WORK PARTICIPATION AFTER AGE 55 Ng Sor Tho University of Malaya Sia Bik Kai University Tunku Abdul Rahman 30 May 2012IFA 11th Global Conference on Ageing, 28 May – 1 June 2012,Prague, Czech Republic
Introduction• With the decline in fertility and mortality, and improvement in life expectancy, the percentage and the number of older Malaysian are growing at a faster pace than 10 years ago. Age 1991 % to 2000 % to 2010 % to Number total Number total Number total 55+ 1536347 8.4 2012090 9.2 3315959 11.7 60+ 1068531 5.8 1411501 6.4 2251217 7.9 All 18379655 21889916 28334135 ages
Introduction• Official mandatory retirement age (civil servant): – Prior to 1 Oct 2001: 55 years old – Option available w.e.f. 1 Oct 2001: 56 years old – Option available w.e.f. 1 Aug 2008: 58 years old – Option available w.e.f. 1 Jan 2012: 60 years old• Private sector: Age of retirement is 55 (stated in the employment contract)
Introduction• Life expectancy at age 55 (2003): – Male, 20 years – Female 23 years• Many of them are still healthy and capable to continue working after their retirement at age 55.
IntroductionWork Rate by Region and Gender Among Those Aged 56-65, Malaysia, 200080706050 Rural40 Urban3020100 Male Female
Objectives• To examine the work participation of older Malaysians aged 55 years and over in urban area.
Methods and Materials Secondary data: 2004 Survey on Optimizing the Potential of Older Persons as Critical Resources for Development on community living older persons in Peninsular Malaysia aged 45+.• Only respondents aged 55 or over were included for the analysis - the official retirement age for Malaysia was 55 years old at the time of survey.• The Survey included: 341 older males and 235 older females
Methods and Materials• Dependent variable: Work participation – engagement of respondent in work and other income-generating activities at the time of survey – “Currently working or currently not working”.• Explanatory variables – age, sex, educational level, perceived health status, perception on the difficulty for retiree to get a job, pension, cash transfer from children living elsewhere, and other sources of income.• Logistic regression analysis – to estimate the effects of explanatory variables on work participation.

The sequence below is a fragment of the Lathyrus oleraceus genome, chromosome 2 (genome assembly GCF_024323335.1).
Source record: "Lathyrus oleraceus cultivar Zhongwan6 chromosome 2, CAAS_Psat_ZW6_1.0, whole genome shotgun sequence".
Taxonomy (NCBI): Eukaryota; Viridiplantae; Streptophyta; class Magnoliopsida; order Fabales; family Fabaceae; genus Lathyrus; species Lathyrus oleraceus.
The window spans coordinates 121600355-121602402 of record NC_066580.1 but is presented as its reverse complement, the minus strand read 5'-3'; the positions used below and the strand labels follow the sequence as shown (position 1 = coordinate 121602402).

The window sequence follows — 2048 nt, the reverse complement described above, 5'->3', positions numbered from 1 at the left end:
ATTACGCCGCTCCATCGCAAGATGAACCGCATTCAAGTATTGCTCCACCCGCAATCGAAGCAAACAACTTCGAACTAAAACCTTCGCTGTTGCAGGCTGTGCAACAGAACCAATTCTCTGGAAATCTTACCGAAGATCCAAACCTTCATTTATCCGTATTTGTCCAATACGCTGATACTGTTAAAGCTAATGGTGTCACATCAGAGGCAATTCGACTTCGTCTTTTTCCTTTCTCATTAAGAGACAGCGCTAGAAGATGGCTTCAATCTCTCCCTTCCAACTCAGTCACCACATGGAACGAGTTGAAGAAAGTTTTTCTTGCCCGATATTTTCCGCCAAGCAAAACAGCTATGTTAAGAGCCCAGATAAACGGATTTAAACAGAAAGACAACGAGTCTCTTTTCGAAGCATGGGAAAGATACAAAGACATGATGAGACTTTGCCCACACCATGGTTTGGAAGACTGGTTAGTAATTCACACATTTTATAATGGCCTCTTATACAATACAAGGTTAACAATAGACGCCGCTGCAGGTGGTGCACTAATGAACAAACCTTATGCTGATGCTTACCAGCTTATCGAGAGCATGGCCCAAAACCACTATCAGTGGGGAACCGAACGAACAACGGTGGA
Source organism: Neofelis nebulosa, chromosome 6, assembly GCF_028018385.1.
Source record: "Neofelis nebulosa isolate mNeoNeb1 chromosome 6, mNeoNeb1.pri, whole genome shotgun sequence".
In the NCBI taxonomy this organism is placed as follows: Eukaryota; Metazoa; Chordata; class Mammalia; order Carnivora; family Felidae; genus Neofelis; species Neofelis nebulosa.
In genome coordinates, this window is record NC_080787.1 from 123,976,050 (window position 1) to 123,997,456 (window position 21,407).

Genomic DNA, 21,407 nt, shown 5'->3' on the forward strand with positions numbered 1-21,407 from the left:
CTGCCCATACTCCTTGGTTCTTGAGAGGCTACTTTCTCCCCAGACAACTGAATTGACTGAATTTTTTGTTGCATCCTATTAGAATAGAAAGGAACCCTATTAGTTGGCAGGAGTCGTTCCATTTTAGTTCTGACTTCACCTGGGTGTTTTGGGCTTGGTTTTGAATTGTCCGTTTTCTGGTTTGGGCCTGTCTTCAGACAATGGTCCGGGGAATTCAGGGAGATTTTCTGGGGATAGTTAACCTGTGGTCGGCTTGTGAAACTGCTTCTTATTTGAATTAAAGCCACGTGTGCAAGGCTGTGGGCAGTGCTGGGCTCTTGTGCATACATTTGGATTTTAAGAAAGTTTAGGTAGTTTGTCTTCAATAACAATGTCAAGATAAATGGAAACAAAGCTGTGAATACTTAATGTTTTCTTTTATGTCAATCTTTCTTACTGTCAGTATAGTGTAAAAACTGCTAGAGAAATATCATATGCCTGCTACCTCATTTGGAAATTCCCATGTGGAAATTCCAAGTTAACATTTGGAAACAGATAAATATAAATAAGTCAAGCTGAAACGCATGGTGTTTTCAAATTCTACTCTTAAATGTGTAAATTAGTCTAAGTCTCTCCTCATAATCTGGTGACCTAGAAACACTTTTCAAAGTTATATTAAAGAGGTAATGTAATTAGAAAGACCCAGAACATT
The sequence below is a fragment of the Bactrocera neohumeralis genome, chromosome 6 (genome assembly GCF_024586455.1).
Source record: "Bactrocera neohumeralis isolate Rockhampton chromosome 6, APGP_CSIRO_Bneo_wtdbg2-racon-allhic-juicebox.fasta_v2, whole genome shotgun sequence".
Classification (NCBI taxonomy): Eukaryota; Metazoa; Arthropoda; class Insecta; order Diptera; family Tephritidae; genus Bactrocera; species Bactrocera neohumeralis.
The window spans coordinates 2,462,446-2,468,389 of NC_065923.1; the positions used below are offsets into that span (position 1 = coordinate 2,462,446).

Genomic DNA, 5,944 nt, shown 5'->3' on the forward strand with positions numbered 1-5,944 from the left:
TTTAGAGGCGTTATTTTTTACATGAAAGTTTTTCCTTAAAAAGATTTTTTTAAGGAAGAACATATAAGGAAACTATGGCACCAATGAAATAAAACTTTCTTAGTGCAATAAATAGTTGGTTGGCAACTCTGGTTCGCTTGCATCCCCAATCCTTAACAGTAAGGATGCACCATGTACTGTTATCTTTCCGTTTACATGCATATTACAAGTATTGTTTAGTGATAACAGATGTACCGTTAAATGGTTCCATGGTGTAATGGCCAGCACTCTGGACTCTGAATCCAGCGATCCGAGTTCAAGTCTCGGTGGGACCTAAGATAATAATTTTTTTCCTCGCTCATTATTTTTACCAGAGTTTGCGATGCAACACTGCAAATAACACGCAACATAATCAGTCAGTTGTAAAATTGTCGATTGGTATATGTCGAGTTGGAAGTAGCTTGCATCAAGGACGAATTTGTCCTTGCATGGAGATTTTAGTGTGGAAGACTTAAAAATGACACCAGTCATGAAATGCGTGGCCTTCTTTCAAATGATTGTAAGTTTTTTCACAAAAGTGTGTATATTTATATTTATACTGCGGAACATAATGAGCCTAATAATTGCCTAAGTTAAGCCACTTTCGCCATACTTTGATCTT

Results & DiscussionCharacteristics of Respondents
Results & Discussion Logistic Regression OutputVariables B S.E. Exp(B)Constant 6.220Male** 0.699 0.222 2.012Age** -0.113 0.023 0.893Primary education 0.494 0.328 1.639Secondary education 0.248 0.322 1.282Good perceived health status 0.371 0.210 1.449Easy re-employment* 0.491 0.221 1.634Pension** -1.108 0.275 0.330Cash from children and relative** -1.467 0.240 0.231Other sources of income** -1.750 0.445 0.174Model (9)=151.08, p < 0.01. *p <0 .05; ** p < 0.01. 2
Results & Discussion Males recorded higher work participation rate than females The work participation was negatively related to age, perception on the difficulty for reemployment, pension, remittances from children and other relatives, and other sources of income. to work or not to work - depended on the sources of financial assistance and other income.
Results & DiscussionEstimated probability of male and female respondents withno education and fair perceived health status who werecurrently working at the time of survey Age Easy re- Pension Cash from Other Prob. Prob. employment children income - Male - Female 55 Difficult No No No 0.67 0.50 55 Difficult Yes No No 0.40 0.25 55 Difficult No Yes No 0.32 0.19 55 Difficult No No Yes 0.26 0.15 55 Difficult Yes Yes Yes 0.03 0.01 55 Easy No No No 0.77 0.62 59 Difficult No No No 0.56 0.39 64 Difficult No No No 0.42 0.27 70 Difficult No No No 0.27 0.16
Results and Discussion In most of the Asian countries, remittance from children is the main source of income for older persons. The finding in this study is consistent with Raymo and Cornman (1999) where increasing family wealth reduces labor supply at older ages. Past studies found that educational level has a positive effect on the work participation of retired people (Pisarev, 2006; Ogawa, 2004; Pang et al. 2004). However, this is not true in this study. This may be partly due to the most of the urban older persons were engaged in the formal sector and had to stop work at retirement age of 55. This is consistent with Ogawa’s finding on urban older persons in Japan (Ogawa, 2004).
Conclusion Males recorded higher work participation rate than females The work participation after retirement reduces as a person aged. To work or not to work after age 55 is much depended on the financial status of the older persons, this is reflected by the negative relationship between work participation and remittances from children and relative, other sources of income and pension.
Conclusion• Employment opportunities shall be made available to those older persons who need to work after the mandatory retirement age, especially for those with no other sources of income.• There is a need to review the retirement age (private sector), employment structure, financial needs and the social security system to safeguard the wellbeing of the older people and enabling them to continue their roles in nation building.
References• Ogawa, N. 2004. Urban-rural differentials in health conditions and labor force participation among the Japanese elderly. Geriatric and Gerontology International, 4, S60-62.• Pang, L., de Brauw, A. & Rozelle, S. 2004. Working until you drop: The elderly of rural China. The China Journal, 52, 73-94.• Pisarev, A.V. 2006. Factors of employment in retirement age. Sociological Research, 45(1), 59-77.• Raymo, J.M. & Cornman, J.C. 1999. Labour force status transitions at older ages in the Philippines, Singapore, Taiwan and Thailand, 1970-1990. Journal of Cross-Cultural Gerontology, 14, 221-244.